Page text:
Right, from this point on we can say I haven't played any of the remaining Thalamus games on the Commodore 64. That might sound a bit like sacrilege... the Creatures games are very highly regarded, after all. But I've only ever dabbled with those two on emulators, and only for a few minutes. I didn't have the patience to stick with them, for all the praise they received in their day. I haven't really got much choice now!
I knew I shouldn't have had those extra hot chillies on my pizza...
Creatures is a platform game, with cute and cuddly characters being the order of the day. That makes the storyline all the more surprising when you read it... a race of creatures from the planet Blot have left their planet in search of hipness. They have renamed themselves Fuzzy Wuzzies (know nothing about being hip, this lot), but before they could find a place of their own, they crashed on Earth. Luckily they ended up on an almost-deserted island, which they renamed The Hippest Place In The Known Universe.
Nice day for a balloon ride. Let's blow him out of the sky.
Pity, then, that the only other inhabitants of the island were demons who, having been annoyed by the Fuzzies' presence invited them to a party, then promptly captured them and whisked them away to be tortured. The only one to escape this fate was one Clyde Radcliffe (see? Not hip), who was throwing up in the bushes when the capturing took place, and so it is he, under your guidance, who must embark upon the quest to free his brethren...
Clyde Radcliffe, intergalactic jet-setter and playboy.
There's a premise for you. And with that, off you go, traipsing through a very pretty and colourful world, hoping to locate and free your fellow Fuzzies. Clyde starts the game with the ability to spit arcing fireballs at anything in his path, and if they prove to be ineffective, he has a short-burst flamethrower that he can breathe at the demon enemies, which will usually cause them to explode after a while.
It might be dark in here, but there's an extra life to help...
That sounds like a fine array of weaponry as it is, but if you should get far enough into the game you'll encounter a fine-looking witch who will be all too keen to sell you an assortment of upgraded, more powerful armaments, which should be enough to see off any demon that dare stand in your way. There's a catch, though; the witch doesn't give these away for free. You'll have to collect as many of the special flashing creatures that you can find throughout the world. These can then be used to mix the potions you'll need for your nice, new destructive toys.
Why, yes there is, as it happens. Pity I don't seem to be in the mood...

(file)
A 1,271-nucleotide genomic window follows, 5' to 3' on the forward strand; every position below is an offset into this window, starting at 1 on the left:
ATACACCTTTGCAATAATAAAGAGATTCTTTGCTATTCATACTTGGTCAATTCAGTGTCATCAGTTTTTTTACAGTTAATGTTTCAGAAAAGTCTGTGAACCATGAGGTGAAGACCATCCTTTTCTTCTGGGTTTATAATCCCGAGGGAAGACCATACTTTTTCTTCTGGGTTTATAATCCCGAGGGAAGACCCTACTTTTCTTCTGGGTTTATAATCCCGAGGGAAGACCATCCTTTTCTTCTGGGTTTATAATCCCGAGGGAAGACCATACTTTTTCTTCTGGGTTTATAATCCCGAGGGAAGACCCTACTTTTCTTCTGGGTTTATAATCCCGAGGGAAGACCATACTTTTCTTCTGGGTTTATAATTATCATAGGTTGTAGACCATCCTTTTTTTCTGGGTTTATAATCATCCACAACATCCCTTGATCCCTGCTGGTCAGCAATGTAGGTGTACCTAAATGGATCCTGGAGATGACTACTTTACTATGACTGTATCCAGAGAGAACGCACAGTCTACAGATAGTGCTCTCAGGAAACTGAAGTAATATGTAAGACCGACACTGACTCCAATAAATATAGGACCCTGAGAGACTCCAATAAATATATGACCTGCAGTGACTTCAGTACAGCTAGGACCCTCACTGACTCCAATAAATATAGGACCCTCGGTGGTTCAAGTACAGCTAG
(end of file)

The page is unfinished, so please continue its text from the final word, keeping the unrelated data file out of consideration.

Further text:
Eventually, having battled past shedloads of cute little critters, you'll find one of your stricken friends. Hurrah! Unfortunately, they'll be on the wrong end of a fearsome torture device. Boo! And in true Penelope Pitstop fashion, your friend is not immediately executed in front of your eyes... the demos will at least give you a sporting chance to rescue the beleaguered Fuzzy. Should you fail to get there in time, though, then a terrible fate awaits...
Now, what the hell is going on here?
I found Creatures to be a little bit of an odd game. The main game plays quite ponderously, with Clyde being a little bit on the slow side, and this being compounded by the size of the levels. They're huge, and can take ages to get through. Luckily the gameplay is decent, but if I'm being honest, I didn't find it that spectacular or markedly above any of the Commodore 64's better platformers.
Yes, hurry! The poor thing is probably afraid of heights, or something.
The torture screens, on the other hand, are twisted, sick and very funny. They're also pretty difficult to figure out, at least for one who appears to have lost his 8-bit gaming ability. That's the good thing, though... even if you're not able to figure them out, you can have a good laugh at the horrific end that befalls your Fuzzy friend.
Ah. Too late. Looks like he was worried for a good reason, after all.
Creatures, for me, is a game of two halves. I can certainly see why it was so highly rated back in the day... it's extremely polished, as you'd expect of a Thalamus release, and you get a huge amount of game. The main core of the game, trudging through the level to get to your friend, looks lovely, and even the bad guys are really cute and endearing. It's a shame that I didn't find the gameplay as endearing, though... a bit of extra speed in Clyde's steps would certainly have helped. It's the lure of seeing the torture screens that keeps you playing. They're the real works of genius here, and elevate a game that I found relatively average into something pretty special.